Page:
Left ventricular assist device (LVAD) implantation has become an effective treatment for end-stage heart failure patients. However, LVAD support disrupts the natural intracavitary blood flow path through the heart, introducing flow patterns potentially associated with thrombosis especially around the inflow cannula. We present initial insights into in vitro 4D flow magnetic resonance imaging (MRI)-based analysis of flow patterns and an enzyme-activated milk test in a porcine left ventricular (LV) model during LVAD support, in a standard implant technique and in combination with a novel cone-shaped LV sparing prosthesis.METHODS
4D MRI of an LVAD-supported ex vivo porcine heart failure model was performed in a mock circulatory loop with an LVAD flow of 4.5 l/min. Two separate sets of hearts with an MR-compatible LVAD inflow cannula were used: one with a standard inflow via the pulmonary veins into the LV, one sparing the LV with the cone-shaped prosthesis sutured to the mitral annulus and the LVAD inflow cannula sparing the LV cavity. In correlation, an enzyme-activated milk test was performed to reveal locations of disturbed flows. Data were analysed visually and by performing a case-by-case analysis of flow patterns and enzyme activation locations.RESULTS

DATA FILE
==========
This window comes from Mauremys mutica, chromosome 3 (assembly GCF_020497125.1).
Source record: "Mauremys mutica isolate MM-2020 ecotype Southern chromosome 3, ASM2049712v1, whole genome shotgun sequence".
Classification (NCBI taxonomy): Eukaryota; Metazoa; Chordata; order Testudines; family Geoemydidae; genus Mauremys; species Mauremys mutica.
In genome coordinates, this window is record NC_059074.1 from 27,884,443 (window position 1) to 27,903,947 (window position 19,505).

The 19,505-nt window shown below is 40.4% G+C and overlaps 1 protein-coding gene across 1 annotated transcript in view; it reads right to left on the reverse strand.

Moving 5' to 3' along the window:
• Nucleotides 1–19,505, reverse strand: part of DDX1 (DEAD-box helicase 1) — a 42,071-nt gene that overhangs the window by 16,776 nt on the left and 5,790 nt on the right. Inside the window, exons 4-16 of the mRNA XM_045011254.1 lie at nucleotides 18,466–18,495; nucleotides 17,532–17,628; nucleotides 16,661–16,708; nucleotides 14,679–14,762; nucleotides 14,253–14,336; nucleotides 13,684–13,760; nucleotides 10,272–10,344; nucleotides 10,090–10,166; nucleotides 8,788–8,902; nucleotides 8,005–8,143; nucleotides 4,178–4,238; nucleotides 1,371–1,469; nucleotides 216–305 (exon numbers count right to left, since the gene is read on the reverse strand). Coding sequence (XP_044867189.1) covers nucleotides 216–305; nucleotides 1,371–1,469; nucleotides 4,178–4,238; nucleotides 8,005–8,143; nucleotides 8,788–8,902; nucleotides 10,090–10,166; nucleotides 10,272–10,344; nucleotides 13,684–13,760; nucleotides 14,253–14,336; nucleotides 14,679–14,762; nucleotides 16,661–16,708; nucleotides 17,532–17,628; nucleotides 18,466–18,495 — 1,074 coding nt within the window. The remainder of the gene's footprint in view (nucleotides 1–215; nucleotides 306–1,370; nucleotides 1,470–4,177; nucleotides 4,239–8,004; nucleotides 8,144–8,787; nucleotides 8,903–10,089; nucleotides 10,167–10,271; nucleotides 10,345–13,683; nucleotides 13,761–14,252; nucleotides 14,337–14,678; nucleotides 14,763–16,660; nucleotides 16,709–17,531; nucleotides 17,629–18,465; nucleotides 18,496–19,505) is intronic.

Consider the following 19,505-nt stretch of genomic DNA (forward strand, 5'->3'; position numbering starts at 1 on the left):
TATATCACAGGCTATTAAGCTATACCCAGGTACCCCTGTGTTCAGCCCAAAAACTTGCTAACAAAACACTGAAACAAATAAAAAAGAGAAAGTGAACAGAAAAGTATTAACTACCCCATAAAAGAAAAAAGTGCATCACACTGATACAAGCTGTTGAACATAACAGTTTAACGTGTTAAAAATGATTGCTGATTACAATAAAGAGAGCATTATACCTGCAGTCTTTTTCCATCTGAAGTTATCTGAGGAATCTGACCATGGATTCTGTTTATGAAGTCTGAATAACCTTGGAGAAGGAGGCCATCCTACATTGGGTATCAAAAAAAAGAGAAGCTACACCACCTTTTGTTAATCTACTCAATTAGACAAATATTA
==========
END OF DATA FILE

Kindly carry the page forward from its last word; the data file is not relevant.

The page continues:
Using 4D flow MRI, the standard implant technique showed markedly altered flow patterns with flow velocity reduction in the LV cavity especially around the inflow conduit. The average flow velocity in the LV cavity was 12.8 ± 2.9 m/s. In contrast, the LV-sparing technique with a cone-shaped prosthesis showed faster and more organized flow of 36.3 ± 7.2 m/s on average to the LVAD inflow cannula. Compared with the standard technique, no recirculating blood flow components were detected. The enzyme-activated milk test confirmed the location and extent of helical and vertical flow patterns.CONCLUSIONS
For the first time, intracardiac flows in an LVAD setting have been shown in vitro based on a mock porcine ex vivo heart failure model by applying 4D flow MRI. Differences in flow characteristics of the same model using a prosthesis sparing the LV cavity are encouraging to further investigate their potential to reduce potential LVAD-associated side-effects, such as intracavitary clotting and its sequelae.